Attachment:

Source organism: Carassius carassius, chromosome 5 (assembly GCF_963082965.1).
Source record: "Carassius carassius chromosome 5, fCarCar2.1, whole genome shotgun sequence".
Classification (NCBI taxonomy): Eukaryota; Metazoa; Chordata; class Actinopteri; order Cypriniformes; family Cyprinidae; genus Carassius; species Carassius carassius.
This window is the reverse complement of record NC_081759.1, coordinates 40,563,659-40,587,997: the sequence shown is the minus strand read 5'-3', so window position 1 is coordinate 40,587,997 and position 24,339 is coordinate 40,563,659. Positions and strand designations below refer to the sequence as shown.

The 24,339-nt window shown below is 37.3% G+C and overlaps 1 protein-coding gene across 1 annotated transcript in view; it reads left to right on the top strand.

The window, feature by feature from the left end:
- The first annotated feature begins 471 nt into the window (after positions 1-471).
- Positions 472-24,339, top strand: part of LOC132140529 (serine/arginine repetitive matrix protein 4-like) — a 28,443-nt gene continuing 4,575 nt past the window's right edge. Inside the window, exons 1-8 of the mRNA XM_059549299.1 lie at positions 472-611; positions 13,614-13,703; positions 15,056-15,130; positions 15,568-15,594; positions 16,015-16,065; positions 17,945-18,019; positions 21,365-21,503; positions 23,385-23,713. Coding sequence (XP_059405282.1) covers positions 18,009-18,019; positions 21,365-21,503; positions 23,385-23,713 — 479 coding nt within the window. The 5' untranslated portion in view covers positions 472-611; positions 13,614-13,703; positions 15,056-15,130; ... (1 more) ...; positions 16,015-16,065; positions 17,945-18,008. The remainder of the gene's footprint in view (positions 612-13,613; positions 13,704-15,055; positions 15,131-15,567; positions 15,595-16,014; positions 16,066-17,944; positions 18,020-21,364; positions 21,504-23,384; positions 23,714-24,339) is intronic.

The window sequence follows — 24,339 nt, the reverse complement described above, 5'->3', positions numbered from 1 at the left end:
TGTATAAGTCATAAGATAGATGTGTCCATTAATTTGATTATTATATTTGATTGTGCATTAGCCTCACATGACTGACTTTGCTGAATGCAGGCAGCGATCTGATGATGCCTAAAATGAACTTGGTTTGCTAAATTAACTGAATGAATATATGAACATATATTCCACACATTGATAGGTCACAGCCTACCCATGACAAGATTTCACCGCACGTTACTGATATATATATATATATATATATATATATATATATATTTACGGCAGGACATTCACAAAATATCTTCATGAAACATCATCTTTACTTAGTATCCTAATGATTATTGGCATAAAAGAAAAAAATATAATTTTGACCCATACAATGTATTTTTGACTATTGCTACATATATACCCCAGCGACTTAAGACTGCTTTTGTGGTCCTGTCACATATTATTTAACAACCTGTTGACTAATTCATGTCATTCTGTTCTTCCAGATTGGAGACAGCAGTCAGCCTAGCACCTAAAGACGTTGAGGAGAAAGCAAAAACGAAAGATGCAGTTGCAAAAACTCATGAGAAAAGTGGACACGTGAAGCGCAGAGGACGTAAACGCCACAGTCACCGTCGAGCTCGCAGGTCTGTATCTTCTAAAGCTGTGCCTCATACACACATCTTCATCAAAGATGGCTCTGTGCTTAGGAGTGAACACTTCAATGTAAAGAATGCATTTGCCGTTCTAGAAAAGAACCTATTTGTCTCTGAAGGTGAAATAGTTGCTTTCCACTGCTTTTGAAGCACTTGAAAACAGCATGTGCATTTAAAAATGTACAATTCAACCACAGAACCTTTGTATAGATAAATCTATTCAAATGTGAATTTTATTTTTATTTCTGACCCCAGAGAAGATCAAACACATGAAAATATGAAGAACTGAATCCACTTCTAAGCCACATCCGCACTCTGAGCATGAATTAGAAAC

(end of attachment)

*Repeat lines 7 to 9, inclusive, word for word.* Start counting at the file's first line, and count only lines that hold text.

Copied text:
- The first annotated feature begins 471 nt into the window (after positions 1-471).
- Positions 472-24,339, top strand: part of LOC132140529 (serine/arginine repetitive matrix protein 4-like) — a 28,443-nt gene continuing 4,575 nt past the window's right edge. Inside the window, exons 1-8 of the mRNA XM_059549299.1 lie at positions 472-611; positions 13,614-13,703; positions 15,056-15,130; positions 15,568-15,594; positions 16,015-16,065; positions 17,945-18,019; positions 21,365-21,503; positions 23,385-23,713. Coding sequence (XP_059405282.1) covers positions 18,009-18,019; positions 21,365-21,503; positions 23,385-23,713 — 479 coding nt within the window. The 5' untranslated portion in view covers positions 472-611; positions 13,614-13,703; positions 15,056-15,130; ... (1 more) ...; positions 16,015-16,065; positions 17,945-18,008. The remainder of the gene's footprint in view (positions 612-13,613; positions 13,704-15,055; positions 15,131-15,567; positions 15,595-16,014; positions 16,066-17,944; positions 18,020-21,364; positions 21,504-23,384; positions 23,714-24,339) is intronic.

The window sequence follows — 24,339 nt, the reverse complement described above, 5'->3', positions numbered from 1 at the left end: